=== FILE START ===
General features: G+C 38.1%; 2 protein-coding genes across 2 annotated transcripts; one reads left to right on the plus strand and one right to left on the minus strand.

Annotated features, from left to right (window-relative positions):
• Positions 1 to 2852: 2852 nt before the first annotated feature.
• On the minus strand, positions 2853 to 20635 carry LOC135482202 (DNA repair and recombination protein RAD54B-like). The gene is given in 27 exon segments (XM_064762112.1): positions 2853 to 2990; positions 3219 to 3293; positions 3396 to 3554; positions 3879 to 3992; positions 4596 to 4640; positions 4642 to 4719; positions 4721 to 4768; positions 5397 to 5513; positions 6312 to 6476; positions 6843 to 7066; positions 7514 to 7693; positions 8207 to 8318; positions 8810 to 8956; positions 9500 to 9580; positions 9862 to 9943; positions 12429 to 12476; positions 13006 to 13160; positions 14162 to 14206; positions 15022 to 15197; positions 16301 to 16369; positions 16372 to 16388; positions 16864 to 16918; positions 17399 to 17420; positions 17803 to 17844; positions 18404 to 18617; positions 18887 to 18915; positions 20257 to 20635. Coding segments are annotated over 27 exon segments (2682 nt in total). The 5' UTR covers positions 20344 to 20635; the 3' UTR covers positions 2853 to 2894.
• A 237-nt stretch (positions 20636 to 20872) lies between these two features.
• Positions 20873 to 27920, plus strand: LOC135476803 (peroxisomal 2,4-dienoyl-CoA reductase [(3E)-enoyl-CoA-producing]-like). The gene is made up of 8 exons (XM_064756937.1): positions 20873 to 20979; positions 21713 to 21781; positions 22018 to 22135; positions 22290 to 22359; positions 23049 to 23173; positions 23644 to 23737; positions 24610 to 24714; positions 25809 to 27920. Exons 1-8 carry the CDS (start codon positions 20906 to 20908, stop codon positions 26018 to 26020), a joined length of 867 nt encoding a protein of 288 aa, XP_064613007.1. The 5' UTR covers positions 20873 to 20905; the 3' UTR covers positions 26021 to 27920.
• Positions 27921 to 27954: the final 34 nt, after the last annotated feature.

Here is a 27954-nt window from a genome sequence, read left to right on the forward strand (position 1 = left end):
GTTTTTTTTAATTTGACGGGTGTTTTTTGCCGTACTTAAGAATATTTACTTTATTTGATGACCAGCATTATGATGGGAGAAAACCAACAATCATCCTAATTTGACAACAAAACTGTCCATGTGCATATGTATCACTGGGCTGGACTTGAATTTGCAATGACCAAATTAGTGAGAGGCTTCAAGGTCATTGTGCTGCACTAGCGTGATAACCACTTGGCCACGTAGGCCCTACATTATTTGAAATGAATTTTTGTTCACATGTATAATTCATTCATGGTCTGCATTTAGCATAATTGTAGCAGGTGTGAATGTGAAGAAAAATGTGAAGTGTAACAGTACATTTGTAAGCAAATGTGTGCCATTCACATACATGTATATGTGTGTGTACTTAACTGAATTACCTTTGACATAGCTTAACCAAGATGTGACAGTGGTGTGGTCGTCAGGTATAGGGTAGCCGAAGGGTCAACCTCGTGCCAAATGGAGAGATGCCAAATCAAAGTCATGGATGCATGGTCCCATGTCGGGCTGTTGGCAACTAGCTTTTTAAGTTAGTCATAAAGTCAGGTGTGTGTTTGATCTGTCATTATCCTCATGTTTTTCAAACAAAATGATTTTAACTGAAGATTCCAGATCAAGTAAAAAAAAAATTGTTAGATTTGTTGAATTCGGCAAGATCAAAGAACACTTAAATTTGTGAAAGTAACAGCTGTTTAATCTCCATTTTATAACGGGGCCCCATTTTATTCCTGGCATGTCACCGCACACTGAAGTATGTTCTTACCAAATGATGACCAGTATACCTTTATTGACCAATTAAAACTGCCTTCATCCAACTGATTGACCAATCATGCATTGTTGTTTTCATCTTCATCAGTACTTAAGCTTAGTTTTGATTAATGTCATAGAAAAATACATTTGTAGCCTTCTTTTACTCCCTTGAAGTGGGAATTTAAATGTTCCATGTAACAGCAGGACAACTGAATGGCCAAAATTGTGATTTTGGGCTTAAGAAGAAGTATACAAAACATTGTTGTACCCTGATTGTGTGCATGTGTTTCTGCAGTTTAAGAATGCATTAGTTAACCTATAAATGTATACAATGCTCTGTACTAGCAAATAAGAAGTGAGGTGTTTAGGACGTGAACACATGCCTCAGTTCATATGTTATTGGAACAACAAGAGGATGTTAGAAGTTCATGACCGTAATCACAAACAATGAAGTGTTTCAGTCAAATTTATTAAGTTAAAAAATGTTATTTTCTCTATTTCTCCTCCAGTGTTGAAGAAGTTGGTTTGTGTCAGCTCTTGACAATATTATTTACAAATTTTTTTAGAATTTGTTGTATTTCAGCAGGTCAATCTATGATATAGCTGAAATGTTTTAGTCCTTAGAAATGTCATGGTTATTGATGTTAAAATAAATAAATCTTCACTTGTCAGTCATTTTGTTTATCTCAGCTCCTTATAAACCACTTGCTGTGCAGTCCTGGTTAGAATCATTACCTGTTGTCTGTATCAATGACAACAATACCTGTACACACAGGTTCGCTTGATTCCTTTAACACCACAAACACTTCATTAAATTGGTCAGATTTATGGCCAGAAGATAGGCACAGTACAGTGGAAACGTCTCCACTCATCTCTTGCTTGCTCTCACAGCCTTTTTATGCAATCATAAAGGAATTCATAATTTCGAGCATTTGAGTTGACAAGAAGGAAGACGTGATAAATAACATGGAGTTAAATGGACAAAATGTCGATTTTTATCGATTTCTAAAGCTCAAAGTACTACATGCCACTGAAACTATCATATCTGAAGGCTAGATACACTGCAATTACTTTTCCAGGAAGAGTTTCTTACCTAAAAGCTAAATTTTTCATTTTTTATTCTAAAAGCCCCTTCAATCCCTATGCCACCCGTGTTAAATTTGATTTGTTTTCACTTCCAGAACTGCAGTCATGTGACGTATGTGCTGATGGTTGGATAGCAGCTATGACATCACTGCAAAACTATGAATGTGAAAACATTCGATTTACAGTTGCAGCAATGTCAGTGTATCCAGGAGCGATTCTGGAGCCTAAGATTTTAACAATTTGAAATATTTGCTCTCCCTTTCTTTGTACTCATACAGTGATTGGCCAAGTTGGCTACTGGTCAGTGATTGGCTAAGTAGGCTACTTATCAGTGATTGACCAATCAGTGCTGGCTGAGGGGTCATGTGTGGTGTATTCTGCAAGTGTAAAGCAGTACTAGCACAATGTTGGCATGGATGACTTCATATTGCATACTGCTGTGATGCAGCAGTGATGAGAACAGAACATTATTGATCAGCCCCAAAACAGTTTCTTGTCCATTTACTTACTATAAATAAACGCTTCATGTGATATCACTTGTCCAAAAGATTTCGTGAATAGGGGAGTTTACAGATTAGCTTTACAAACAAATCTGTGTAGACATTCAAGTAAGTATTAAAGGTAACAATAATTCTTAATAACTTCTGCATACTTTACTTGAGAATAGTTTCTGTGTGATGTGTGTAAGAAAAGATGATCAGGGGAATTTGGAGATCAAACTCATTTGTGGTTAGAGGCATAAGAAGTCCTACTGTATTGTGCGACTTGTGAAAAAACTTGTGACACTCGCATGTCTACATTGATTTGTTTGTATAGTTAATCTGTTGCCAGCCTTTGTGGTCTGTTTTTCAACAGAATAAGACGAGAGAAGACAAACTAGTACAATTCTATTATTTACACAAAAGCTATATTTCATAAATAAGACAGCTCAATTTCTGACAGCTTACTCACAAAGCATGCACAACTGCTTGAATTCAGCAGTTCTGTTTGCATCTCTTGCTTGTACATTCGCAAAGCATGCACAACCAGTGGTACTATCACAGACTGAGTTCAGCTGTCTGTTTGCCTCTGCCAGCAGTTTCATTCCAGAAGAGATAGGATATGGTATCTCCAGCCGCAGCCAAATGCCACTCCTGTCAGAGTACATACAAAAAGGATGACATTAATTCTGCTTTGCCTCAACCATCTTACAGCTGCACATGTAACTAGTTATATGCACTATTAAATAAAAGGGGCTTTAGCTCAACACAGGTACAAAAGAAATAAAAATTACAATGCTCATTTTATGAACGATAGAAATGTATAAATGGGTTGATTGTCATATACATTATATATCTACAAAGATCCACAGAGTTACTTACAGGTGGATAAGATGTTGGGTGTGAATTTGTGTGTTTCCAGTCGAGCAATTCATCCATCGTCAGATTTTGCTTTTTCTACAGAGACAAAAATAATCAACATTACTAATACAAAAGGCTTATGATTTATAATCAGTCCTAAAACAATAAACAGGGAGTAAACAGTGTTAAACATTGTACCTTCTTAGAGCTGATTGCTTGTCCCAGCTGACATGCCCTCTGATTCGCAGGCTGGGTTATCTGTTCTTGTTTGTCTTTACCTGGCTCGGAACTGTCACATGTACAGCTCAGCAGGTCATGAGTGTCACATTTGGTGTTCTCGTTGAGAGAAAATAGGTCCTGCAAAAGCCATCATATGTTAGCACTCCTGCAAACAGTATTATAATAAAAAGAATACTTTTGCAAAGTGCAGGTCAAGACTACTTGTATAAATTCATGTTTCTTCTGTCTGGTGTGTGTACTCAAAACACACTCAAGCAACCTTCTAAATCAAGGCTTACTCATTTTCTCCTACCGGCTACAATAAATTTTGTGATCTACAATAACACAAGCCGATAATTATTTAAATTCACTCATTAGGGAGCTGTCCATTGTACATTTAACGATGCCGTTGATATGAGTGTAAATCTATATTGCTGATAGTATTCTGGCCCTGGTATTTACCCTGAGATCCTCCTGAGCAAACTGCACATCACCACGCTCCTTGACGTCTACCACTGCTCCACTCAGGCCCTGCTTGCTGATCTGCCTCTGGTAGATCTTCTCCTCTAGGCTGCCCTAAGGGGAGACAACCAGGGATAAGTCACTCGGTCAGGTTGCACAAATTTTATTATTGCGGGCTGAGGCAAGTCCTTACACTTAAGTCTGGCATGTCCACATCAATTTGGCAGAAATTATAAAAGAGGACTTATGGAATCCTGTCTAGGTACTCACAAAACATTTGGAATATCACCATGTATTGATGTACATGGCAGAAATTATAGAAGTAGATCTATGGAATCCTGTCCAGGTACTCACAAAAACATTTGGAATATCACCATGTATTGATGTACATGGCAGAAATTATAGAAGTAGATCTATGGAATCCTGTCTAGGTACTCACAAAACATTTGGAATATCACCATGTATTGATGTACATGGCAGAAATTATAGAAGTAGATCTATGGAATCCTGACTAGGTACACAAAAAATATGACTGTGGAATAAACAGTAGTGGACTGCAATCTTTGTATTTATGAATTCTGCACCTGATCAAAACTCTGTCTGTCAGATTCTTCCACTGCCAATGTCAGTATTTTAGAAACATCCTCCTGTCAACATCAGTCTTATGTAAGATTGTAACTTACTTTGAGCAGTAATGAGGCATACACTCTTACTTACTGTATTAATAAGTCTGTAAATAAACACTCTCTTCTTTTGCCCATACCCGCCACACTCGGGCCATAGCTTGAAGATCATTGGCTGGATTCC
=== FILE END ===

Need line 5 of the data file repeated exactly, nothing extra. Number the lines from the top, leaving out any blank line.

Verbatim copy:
• A 237-nt stretch (positions 20636 to 20872) lies between these two features.